By David Haldane
Jan. 2, 2020
It was the electrical outlets that finally did it.
For a long time we waited for the air conditioning, then the bed, then the mattress. In the end, though, it was the re-positioning of those outlets near the place where we would lay our heads that made the difference. One obvious benefit, of course, was enhanced nighttime cell phone charging. The other; a chance to finally move into the top-floor master bedroom of what we like to call our newly constructed mansionette by the sea.
In a slight variation of Martin Luther King’s famous “I Have a Dream” speech, in other words, we are (with apologies to the master) “home at last, home at last, Thank God almighty we are home at last.”
I should probably tell you how we got here.
After purchasing this lot with a spectacular view overlooking Surigao Strait – the historic gateway to northern Mindanao – in 2013, it took us a while to get all our ducks lined up for construction. The build finally commenced in 2015, overseen by a wonderful civil engineer, Andot Perlas, who happens to be married to my wife’s cousin.
For a time we watched from afar. Then – believing, it now seems clear, that the project was much farther along than it actually was – we moved into what, at the time, amounted to a glorified construction site.
That was in August of 2018. For the first four months, we lived in a small basement bedroom otherwise known as the maid’s quarters. Then, just over a year ago, relocated to one of the guest rooms on the second floor while a construction crew worked at completing the master bedroom upstairs. Last night we slept in that bedroom for the very first time. And now, in the immortal words of, well, whoever said it, I am firmly convinced that “there’s no place like home.”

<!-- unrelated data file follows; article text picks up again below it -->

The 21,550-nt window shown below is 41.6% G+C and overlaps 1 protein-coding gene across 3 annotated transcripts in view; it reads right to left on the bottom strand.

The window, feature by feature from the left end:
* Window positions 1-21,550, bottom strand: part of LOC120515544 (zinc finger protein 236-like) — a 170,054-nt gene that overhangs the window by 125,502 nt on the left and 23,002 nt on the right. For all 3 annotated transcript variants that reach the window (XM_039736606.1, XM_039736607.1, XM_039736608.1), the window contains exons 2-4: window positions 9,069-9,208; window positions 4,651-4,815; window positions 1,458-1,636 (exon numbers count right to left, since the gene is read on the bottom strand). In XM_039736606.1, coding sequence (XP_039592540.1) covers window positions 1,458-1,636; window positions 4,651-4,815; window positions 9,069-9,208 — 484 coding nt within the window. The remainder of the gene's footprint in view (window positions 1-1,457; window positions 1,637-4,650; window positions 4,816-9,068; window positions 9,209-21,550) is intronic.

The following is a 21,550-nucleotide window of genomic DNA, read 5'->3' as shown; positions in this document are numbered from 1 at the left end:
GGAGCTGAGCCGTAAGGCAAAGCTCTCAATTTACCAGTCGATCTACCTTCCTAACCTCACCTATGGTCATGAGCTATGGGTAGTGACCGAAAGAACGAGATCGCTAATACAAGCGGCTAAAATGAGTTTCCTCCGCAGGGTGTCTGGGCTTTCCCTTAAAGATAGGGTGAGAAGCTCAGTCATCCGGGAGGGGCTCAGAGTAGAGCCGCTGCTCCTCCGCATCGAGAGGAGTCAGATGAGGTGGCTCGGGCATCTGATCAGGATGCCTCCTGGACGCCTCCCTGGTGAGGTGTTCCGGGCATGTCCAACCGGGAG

It’s hard to describe the ebullience of finally feeling at one in your own domain. The evening was spent, innocently enough, watching TV from the bed in which we expect to spend much of the rest of our lives. Precisely on schedule came the requisite brownout with its hour of darkness and silence. And when that was over, well, there was just lots of sleep lovely sleep.
This morning I awoke with the smell of the sea in my nostrils and a deep green jungle at my back. Stepping out onto the upstairs balcony in a robe, I shielded my eyes to silently survey the motionless ocean stretching out before me all the way to Leyte. And that’s when it occurred to me that I had finally arrived.
I’ve said this before, and I will say it again; I don’t know how these things happen. I don’t know why one person ends up starving to death while another, no more deserving, spends his later years living in a big house overlooking Surigao Strait. Perhaps such things are not for us to understand, but simply enjoy. Perhaps the only thing to do in such circumstances is be grateful and, whenever possible, share.
All I know is that, bolted to that balcony this morning, I felt the presence of something larger than myself. To that entity, whatever it be called, I say thank you, thank you, thank you. Thank you for the New Year. Thank you for the blessing of this house. And thank you for the glorious hill on which it stands.
David Haldane is the author of an award-winning memoir called “Nazis & Nudists.” A former Los Angeles Times staff writer, he is an American journalist, essayist and radio broadcaster whose 2018 story of the California desert garnered a Golden Mike award in feature reporting. He recently moved to Mindanao with his Filipino wife and their nine-year-old son. This column tells the unfolding story of that great adventure. http:///www.davidshaldane.com